Human rights and the State

Updated on Oct 14, 2021 07:11 PM IST

The government, political parties, and the National Human Rights Commission need to value all kinds of civil liberties

Prime Minister Narendra Modi addresses at the 28th National Human Rights Commission (NHRC) Foundation Day programme, through video conferencing, New Delhi, October 10, 2021 (PTI) PREMIUM
Prime Minister Narendra Modi addresses at the 28th National Human Rights Commission (NHRC) Foundation Day programme, through video conferencing, New Delhi, October 10, 2021 (PTI)
ByHT Editorial

At the 28th foundation day of the National Human Rights Commission (NHRC), Prime Minister (PM) Narendra Modi critiqued what he saw as the selective and political use of human rights, and said this harmed democracy and tarnished the nation’s image. He traced the idea of human rights to the freedom movement, and outlined his government’s steps, particularly with regard to welfare delivery, as aiding the rights of marginalised. For his part, the NHRC chair, Justice (retired) Arun Mishra, echoed the PM’s critique of selective deployment of the idea of human rights, claimed terrorists must not be defended in the name of rights, and hailed the government, especially home minister Amit Shah, for steps in Jammu and Kashmir and Northeast.

It is important to go back to first principles. One, indeed, there must be no selective application of human rights — the right to life, liberty, equality, dignity, religion, privacy, free speech, free movement, free association, among others, must apply to all citizens, irrespective of caste, religion, region, gender or any other criteria, subject to reasonable restrictions as constitutionally stipulated. Two, it is the job of the State to protect and preserve these rights for all, and it is the job of human rights organisations to critique the violation of these rights, be it by the State or a political party or a vigilante group or a terror outfit. Three, given the fact that the State is the only actor which has a legitimate monopoly over force, there is a tendency for its coercive arms to exercise these powers beyond what the rule of law permits. It is, then, natural that the State will have a somewhat adversarial relationship with human rights groups. Indeed, this distance is important, and human rights commissions should never lose sight of the fact that their primary job is to comfort the afflicted and hold governments accountable. And four, all rights — political and civil rights, and social and economic rights — are crucial.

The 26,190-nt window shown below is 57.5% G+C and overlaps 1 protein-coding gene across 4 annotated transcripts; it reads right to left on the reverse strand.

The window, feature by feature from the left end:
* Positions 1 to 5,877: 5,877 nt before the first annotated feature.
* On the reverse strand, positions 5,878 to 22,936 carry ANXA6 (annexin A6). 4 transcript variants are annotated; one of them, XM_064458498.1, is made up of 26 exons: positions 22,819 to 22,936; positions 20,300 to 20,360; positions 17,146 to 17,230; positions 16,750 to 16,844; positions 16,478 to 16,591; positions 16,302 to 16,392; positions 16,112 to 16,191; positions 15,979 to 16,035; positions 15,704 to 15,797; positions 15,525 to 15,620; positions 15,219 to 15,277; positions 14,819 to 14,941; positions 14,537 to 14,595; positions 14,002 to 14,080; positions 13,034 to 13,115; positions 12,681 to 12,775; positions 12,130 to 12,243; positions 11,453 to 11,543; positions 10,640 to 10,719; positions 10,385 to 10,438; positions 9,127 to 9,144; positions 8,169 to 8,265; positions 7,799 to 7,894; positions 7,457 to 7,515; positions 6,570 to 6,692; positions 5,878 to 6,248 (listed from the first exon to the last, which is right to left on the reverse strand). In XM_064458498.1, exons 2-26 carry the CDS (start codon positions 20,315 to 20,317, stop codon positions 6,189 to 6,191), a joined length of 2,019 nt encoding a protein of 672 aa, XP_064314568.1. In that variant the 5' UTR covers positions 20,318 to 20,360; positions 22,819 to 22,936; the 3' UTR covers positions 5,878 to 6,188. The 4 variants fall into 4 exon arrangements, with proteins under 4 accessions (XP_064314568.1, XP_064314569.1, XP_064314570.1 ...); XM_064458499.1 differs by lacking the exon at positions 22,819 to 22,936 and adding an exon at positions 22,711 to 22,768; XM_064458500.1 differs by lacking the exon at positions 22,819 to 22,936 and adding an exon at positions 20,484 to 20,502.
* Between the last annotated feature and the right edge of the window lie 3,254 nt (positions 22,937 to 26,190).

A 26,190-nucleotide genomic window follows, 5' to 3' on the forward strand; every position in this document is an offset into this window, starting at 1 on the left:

Given this framework, Indian democracy would be best served if the executive, political parties, activist organisations, and human rights bodies internalise that rights must apply to all, that violation of rights by any actor is wrong, that the State has a special responsibility to protect rights and must be challenged when it fails to do so, and that socioeconomic progress and political liberty are both important.

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